And when the snow and ice became so unbearable that we couldnt get the car out of the hollow, we would hitch the mare up to the skid and I would take Daddy to the highway to hitch a ride to work. It seems like a bad dream now, but then it was a way of life for us.
The path from the back door of our country home to the outhouse was a way of life too.
I spent many hours in that dream house. It was a place where a boy could read the Sears Roebuck catalog and dream. He could dream of wearing the finest clothes that the catalog afforded, and he vowed as soon as he could, he would buy his mom those new appliances that were in his dream book.
Then I remember the day that Daddy invented the light bulb, and he hung it in my dream shack.
Now to my joy, I could spend even some evenings with my dreams. I could see myself buying Momma those new dresses, and some other stuff that would make her life much easier, maybe some warm gloves and a nice winter coat.
As a young boy there was no limit to where I could go with my dreams.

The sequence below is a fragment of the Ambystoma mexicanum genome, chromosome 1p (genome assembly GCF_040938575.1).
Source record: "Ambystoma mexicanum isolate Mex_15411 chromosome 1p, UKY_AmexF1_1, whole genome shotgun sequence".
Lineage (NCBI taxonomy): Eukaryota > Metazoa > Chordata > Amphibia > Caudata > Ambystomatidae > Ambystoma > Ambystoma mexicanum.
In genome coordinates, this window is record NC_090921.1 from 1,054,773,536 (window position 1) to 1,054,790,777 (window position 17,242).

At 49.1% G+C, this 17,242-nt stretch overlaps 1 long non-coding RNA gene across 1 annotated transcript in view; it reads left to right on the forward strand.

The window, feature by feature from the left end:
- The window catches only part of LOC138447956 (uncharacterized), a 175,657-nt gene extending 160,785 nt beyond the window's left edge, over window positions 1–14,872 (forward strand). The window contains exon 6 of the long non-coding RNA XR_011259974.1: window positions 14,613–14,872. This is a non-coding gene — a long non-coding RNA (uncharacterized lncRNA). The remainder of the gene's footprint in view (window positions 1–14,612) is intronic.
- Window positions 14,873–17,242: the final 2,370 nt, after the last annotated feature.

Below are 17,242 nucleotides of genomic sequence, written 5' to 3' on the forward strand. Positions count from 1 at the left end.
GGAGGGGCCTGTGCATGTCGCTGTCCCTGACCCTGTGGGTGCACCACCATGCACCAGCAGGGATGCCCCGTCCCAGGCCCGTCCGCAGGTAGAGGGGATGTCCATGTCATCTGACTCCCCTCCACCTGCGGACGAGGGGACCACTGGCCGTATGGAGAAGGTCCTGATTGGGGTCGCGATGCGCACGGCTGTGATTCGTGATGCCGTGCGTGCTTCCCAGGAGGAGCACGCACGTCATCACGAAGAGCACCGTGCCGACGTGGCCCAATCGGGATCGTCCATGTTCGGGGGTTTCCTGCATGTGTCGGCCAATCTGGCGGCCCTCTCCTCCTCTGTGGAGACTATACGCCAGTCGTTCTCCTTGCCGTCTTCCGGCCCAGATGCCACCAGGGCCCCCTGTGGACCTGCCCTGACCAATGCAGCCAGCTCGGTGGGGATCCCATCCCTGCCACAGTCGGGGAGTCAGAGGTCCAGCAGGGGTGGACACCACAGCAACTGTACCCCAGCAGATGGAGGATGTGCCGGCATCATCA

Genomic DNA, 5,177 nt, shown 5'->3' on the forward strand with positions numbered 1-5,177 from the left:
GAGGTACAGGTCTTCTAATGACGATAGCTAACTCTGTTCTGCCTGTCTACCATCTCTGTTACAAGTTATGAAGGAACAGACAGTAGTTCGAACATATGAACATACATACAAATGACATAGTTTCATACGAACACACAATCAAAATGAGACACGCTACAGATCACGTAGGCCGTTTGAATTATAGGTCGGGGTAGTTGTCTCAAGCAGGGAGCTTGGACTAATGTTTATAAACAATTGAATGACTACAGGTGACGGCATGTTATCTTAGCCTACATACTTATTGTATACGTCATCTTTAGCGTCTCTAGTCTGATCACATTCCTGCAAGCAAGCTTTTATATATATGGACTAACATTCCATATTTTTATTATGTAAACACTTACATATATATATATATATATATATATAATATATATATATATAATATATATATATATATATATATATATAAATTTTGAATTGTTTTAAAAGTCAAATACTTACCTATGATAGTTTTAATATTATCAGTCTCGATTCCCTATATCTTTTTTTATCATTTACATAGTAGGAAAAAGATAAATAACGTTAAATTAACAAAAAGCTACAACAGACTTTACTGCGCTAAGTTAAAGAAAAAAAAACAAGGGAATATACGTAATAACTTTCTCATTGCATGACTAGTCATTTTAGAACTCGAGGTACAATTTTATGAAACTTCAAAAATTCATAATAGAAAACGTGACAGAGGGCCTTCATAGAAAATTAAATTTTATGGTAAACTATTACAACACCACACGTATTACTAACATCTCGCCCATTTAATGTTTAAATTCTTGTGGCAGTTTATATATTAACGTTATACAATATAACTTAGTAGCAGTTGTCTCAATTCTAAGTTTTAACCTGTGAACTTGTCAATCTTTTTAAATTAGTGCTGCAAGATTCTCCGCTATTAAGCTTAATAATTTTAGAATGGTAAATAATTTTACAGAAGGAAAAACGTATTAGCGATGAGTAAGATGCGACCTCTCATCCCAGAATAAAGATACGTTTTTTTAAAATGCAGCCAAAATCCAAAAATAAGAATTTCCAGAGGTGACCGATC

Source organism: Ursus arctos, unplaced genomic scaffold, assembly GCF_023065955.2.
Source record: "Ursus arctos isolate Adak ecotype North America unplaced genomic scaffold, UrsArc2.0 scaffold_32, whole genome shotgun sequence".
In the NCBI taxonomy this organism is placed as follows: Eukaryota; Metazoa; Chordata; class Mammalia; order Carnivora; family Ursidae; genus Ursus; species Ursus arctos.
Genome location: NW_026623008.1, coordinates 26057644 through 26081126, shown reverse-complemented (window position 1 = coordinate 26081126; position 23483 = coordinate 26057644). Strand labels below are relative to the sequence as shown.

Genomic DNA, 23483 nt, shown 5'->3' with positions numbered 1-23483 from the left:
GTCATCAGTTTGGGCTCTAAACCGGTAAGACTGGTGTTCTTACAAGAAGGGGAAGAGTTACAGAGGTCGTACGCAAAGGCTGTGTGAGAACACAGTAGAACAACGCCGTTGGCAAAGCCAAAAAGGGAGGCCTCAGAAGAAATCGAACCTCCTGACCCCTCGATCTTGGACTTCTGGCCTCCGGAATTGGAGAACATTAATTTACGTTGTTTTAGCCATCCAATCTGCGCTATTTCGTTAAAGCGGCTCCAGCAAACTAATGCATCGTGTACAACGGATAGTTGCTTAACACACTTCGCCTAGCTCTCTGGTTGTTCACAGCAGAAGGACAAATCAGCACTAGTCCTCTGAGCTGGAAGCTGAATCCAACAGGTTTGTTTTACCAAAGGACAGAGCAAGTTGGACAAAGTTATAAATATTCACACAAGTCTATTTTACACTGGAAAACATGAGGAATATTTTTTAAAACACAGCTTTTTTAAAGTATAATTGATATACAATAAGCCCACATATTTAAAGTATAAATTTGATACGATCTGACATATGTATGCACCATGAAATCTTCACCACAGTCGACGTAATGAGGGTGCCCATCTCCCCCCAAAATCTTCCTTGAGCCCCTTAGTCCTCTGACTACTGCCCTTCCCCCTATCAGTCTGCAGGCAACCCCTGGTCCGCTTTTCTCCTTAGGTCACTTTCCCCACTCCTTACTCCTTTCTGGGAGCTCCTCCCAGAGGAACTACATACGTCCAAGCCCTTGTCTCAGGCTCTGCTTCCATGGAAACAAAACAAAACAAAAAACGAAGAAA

Well, Im much older today, but I still dream those impossible dreams.
These are desperate days. Who dares to dream? Who dares to believe the impossible?
The scriptures tell us, that without a vision, people perish. We need dreamers today, folks who can quit looking over their shoulders, and look to the future those who will quit talking defeat, and will dream about winning, those who will cease with the depressing rhetoric, and dream of better things to come.
Only the weak rely on one man to give us all of our solutions. It has always been societies who have come together in hope.
We must not abandon ship, nor allow one man to control the Titanic. We must come together in words, hope and faith. Well, I still dream, and some of my boyhood dreams came through that I had in my dream shack.
And yours will too.
Mark McGuire is pastor of Noble Church of God in LaFayette. He can be reached at (706) 764-1093 or at email@example.com.
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